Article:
Wednesday, October 23, 2013


I am forever having brilliant ideas I do not follow through on.

As I am at least a decade before my time, every dozen years or so, some other half-witted (but well-intentioned), like-minded spirit comes along and actually has the wherewithal to act on my initial schemes.

And it always works out well for them. And ruins my day.

Case in point? THIS FELLOW:

As the caption states, this young man has translated my middle school Halloween costume idea into a real money maker.

Naturally, I hate him for it.

While for most people - and likely this guy - dressing as a Port O' John marks the apex of creative endeavors, I could not and would not be limited to one snazzy shithouse. No sir!

I also had this idea - to do as Eleanor Roosevelt instructed and "Do one thing everyday that scares [me]." And write about it. I was totally gonna do this one. I even got a good head start: tackling my fear of loud noises by celebrating July 4th on the D.C. Mall, tackling my fear of needles by getting piercings, tackling my fear of death by skydiving. And then writing about it.

I did the first three. But I skipped out on the last one.

Which is where stupid Noelle Hancock comes in. Like me, Noelle lost her job. Like me, she set about to obey Mrs. 'velt and conquer her fears. But stupid Noelle actually wrote about it. And now "My Year with Eleanor: A Memoir" is all up in The New York Times. And my sassy ass is just getting around to blogging about it.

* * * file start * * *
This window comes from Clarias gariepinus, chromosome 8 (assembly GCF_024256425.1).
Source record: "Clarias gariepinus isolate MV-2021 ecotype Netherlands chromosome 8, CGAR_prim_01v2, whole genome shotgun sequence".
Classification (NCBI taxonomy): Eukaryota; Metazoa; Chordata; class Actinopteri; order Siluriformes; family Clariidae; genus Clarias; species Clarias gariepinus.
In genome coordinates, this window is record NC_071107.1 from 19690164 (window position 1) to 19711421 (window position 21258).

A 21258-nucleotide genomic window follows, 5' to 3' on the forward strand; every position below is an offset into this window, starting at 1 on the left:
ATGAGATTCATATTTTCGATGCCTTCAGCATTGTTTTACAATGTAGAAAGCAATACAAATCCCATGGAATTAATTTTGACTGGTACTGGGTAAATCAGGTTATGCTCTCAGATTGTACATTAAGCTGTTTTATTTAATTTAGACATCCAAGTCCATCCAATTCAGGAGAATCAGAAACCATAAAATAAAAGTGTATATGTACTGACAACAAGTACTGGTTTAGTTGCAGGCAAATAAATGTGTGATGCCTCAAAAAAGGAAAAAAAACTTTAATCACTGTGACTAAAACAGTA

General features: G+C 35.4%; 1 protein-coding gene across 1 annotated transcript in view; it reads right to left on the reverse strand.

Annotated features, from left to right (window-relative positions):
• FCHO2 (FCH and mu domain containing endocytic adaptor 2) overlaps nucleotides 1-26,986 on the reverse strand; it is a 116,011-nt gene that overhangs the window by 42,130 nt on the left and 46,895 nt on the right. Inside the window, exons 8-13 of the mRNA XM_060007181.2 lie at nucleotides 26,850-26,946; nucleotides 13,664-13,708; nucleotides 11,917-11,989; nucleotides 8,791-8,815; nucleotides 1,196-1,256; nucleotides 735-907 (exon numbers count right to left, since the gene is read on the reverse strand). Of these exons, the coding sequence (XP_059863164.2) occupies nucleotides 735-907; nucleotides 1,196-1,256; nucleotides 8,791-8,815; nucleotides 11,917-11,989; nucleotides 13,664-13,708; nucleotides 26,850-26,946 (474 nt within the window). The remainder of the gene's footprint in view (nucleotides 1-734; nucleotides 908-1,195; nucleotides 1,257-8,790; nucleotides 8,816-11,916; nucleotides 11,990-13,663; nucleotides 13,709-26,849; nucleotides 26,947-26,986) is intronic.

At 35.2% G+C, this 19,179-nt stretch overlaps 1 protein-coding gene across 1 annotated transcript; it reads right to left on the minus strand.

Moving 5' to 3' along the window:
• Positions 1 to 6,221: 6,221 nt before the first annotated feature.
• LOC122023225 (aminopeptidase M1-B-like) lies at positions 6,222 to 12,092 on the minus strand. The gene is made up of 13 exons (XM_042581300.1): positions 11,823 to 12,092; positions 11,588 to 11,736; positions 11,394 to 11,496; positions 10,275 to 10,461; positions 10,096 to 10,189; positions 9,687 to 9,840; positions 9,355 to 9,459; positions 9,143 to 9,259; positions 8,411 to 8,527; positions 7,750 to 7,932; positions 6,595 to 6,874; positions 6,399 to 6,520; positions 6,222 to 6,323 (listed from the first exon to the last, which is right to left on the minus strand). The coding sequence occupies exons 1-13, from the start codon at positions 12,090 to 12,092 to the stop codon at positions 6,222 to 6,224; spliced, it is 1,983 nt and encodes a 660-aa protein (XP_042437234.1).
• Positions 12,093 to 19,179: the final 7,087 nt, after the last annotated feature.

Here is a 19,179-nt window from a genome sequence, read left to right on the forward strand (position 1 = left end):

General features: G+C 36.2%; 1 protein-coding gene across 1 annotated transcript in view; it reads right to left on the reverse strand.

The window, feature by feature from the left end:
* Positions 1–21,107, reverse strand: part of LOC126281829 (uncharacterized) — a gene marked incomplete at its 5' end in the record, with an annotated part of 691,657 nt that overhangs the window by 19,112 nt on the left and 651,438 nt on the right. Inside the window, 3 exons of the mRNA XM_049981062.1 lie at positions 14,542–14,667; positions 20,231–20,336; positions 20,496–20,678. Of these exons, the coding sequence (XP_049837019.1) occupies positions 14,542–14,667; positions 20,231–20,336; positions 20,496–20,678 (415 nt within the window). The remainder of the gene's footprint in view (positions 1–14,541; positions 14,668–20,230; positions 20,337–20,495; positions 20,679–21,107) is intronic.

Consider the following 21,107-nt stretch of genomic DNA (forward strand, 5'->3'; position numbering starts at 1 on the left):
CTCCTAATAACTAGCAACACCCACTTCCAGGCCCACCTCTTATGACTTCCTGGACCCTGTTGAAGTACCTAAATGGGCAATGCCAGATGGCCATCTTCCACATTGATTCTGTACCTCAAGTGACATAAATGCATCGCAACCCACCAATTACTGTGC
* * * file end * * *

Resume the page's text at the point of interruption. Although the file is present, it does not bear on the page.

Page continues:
I'm sure there's some sort of lesson here. Something about having the temerity to follow through.

But I'm pretty sure I'm scared of being successful.

And I wonder what Eleanor Roosevelt would have to say about that.

*Image from The Oatmeal.

Sunday, October 13, 2013

Personified Orphans

While most abandon the practice to childhood fancy, to this day I continue to personify inanimate objects.

Yesterday, while walking to brunch, I bemoaned the loss of some chopped trunk trees at the all-too-familiar Inman construction site. Like it was fucking "Fern Gully," I immediately felt the dual pain of loss and of being eviscerated at the waist - surely the pain the pines had felt at the moment of their demise.

But lest you think me lofty, or an "environmentalist", or - worse - someone who actually gives a damn enough to take a stand, let me assure you of my banal sociopolitical malaise by demonstrating that my personifying empathies reach far beyond just social causes to places like...Target.

When buying a face wash, blouse, or hair dye, I always - and I wish I were lying - feel a pang of guilt and remorse for the Noxzema, Isaac Mizrahi, or Cinnamon Apple option not chosen. As if it were the kid not picked for kickball, I give each still-shelved product a sad eye, a knowing nod. A feeble acknowledgement that I KNOW I hurt its feelings, and I'm sorry.

Maybe next time, my eyes say. Maybe if I had more expandable income, my nod placates.

But I know as I exit the store that the damage I've done is irreversible. That there are tears in the isle, poisoned memories in the heart, and holes in the souls (and soles) of those products not chosen.

Like Little Orphan(t) Annie and her ilk, the discards of my human life - and the lives of those who saw the trees to make room for the shopping malls that will house those items I pass over - wait, hopefully, for one among us to "pick" them, to deem them "worthy."

Someone to call them their baby. Maybe.